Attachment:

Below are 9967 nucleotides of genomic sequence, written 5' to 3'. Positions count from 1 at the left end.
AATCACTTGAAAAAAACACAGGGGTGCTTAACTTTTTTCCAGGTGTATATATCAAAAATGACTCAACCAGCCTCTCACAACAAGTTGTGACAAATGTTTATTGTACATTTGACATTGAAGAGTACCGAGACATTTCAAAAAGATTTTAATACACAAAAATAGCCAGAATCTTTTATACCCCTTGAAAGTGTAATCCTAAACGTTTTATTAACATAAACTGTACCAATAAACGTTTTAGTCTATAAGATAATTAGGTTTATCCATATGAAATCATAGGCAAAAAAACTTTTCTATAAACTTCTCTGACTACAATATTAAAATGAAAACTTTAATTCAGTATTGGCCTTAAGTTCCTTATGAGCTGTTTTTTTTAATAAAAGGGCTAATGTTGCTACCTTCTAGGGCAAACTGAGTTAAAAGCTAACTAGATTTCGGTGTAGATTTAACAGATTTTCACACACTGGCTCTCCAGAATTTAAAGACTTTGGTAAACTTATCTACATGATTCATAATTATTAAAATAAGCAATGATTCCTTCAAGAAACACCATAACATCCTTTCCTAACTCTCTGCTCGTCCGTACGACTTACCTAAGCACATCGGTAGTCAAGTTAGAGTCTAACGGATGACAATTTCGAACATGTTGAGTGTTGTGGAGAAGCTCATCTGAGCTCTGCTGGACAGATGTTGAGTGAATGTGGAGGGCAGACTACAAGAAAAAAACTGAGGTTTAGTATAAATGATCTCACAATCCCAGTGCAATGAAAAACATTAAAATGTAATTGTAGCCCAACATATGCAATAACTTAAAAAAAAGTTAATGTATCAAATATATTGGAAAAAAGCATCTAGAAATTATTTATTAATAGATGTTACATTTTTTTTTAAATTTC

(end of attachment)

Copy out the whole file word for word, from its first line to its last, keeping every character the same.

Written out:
Below are 9967 nucleotides of genomic sequence, written 5' to 3'. Positions count from 1 at the left end.
AATCACTTGAAAAAAACACAGGGGTGCTTAACTTTTTTCCAGGTGTATATATCAAAAATGACTCAACCAGCCTCTCACAACAAGTTGTGACAAATGTTTATTGTACATTTGACATTGAAGAGTACCGAGACATTTCAAAAAGATTTTAATACACAAAAATAGCCAGAATCTTTTATACCCCTTGAAAGTGTAATCCTAAACGTTTTATTAACATAAACTGTACCAATAAACGTTTTAGTCTATAAGATAATTAGGTTTATCCATATGAAATCATAGGCAAAAAAACTTTTCTATAAACTTCTCTGACTACAATATTAAAATGAAAACTTTAATTCAGTATTGGCCTTAAGTTCCTTATGAGCTGTTTTTTTTAATAAAAGGGCTAATGTTGCTACCTTCTAGGGCAAACTGAGTTAAAAGCTAACTAGATTTCGGTGTAGATTTAACAGATTTTCACACACTGGCTCTCCAGAATTTAAAGACTTTGGTAAACTTATCTACATGATTCATAATTATTAAAATAAGCAATGATTCCTTCAAGAAACACCATAACATCCTTTCCTAACTCTCTGCTCGTCCGTACGACTTACCTAAGCACATCGGTAGTCAAGTTAGAGTCTAACGGATGACAATTTCGAACATGTTGAGTGTTGTGGAGAAGCTCATCTGAGCTCTGCTGGACAGATGTTGAGTGAATGTGGAGGGCAGACTACAAGAAAAAAACTGAGGTTTAGTATAAATGATCTCACAATCCCAGTGCAATGAAAAACATTAAAATGTAATTGTAGCCCAACATATGCAATAACTTAAAAAAAAGTTAATGTATCAAATATATTGGAAAAAAGCATCTAGAAATTATTTATTAATAGATGTTACATTTTTTTTTAAATTTC